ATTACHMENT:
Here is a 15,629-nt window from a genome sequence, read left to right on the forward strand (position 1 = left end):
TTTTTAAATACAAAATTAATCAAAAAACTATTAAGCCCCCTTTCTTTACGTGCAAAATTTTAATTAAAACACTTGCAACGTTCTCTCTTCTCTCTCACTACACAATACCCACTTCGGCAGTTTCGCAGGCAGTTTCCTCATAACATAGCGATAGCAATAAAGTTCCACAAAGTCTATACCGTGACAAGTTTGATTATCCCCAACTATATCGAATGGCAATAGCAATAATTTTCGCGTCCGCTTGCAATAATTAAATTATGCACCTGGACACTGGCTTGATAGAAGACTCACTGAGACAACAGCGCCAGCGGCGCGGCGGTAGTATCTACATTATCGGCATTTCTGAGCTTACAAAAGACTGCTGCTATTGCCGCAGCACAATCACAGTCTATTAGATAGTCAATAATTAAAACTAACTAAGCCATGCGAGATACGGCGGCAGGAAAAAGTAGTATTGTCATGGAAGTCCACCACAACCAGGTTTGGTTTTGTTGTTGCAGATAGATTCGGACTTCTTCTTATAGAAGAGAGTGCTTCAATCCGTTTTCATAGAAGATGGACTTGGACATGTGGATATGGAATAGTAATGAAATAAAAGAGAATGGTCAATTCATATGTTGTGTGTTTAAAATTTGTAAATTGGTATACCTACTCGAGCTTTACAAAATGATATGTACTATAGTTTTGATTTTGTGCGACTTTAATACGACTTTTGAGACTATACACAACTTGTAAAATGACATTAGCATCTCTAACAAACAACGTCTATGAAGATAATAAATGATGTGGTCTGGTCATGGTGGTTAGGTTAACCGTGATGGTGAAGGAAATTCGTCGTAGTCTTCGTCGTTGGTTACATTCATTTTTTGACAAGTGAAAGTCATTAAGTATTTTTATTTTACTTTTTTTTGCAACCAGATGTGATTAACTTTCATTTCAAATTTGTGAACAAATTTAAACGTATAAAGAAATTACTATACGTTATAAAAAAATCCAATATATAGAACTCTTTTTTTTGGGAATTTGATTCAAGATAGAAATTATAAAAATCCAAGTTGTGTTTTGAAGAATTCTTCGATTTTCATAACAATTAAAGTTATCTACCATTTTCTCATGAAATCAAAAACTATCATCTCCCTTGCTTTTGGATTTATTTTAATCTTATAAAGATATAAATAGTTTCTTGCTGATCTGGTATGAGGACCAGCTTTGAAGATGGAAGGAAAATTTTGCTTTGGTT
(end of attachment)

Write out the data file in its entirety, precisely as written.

Here is a 15,629-nt window from a genome sequence, read left to right on the forward strand (position 1 = left end):
TTTTTAAATACAAAATTAATCAAAAAACTATTAAGCCCCCTTTCTTTACGTGCAAAATTTTAATTAAAACACTTGCAACGTTCTCTCTTCTCTCTCACTACACAATACCCACTTCGGCAGTTTCGCAGGCAGTTTCCTCATAACATAGCGATAGCAATAAAGTTCCACAAAGTCTATACCGTGACAAGTTTGATTATCCCCAACTATATCGAATGGCAATAGCAATAATTTTCGCGTCCGCTTGCAATAATTAAATTATGCACCTGGACACTGGCTTGATAGAAGACTCACTGAGACAACAGCGCCAGCGGCGCGGCGGTAGTATCTACATTATCGGCATTTCTGAGCTTACAAAAGACTGCTGCTATTGCCGCAGCACAATCACAGTCTATTAGATAGTCAATAATTAAAACTAACTAAGCCATGCGAGATACGGCGGCAGGAAAAAGTAGTATTGTCATGGAAGTCCACCACAACCAGGTTTGGTTTTGTTGTTGCAGATAGATTCGGACTTCTTCTTATAGAAGAGAGTGCTTCAATCCGTTTTCATAGAAGATGGACTTGGACATGTGGATATGGAATAGTAATGAAATAAAAGAGAATGGTCAATTCATATGTTGTGTGTTTAAAATTTGTAAATTGGTATACCTACTCGAGCTTTACAAAATGATATGTACTATAGTTTTGATTTTGTGCGACTTTAATACGACTTTTGAGACTATACACAACTTGTAAAATGACATTAGCATCTCTAACAAACAACGTCTATGAAGATAATAAATGATGTGGTCTGGTCATGGTGGTTAGGTTAACCGTGATGGTGAAGGAAATTCGTCGTAGTCTTCGTCGTTGGTTACATTCATTTTTTGACAAGTGAAAGTCATTAAGTATTTTTATTTTACTTTTTTTTGCAACCAGATGTGATTAACTTTCATTTCAAATTTGTGAACAAATTTAAACGTATAAAGAAATTACTATACGTTATAAAAAAATCCAATATATAGAACTCTTTTTTTTGGGAATTTGATTCAAGATAGAAATTATAAAAATCCAAGTTGTGTTTTGAAGAATTCTTCGATTTTCATAACAATTAAAGTTATCTACCATTTTCTCATGAAATCAAAAACTATCATCTCCCTTGCTTTTGGATTTATTTTAATCTTATAAAGATATAAATAGTTTCTTGCTGATCTGGTATGAGGACCAGCTTTGAAGATGGAAGGAAAATTTTGCTTTGGTT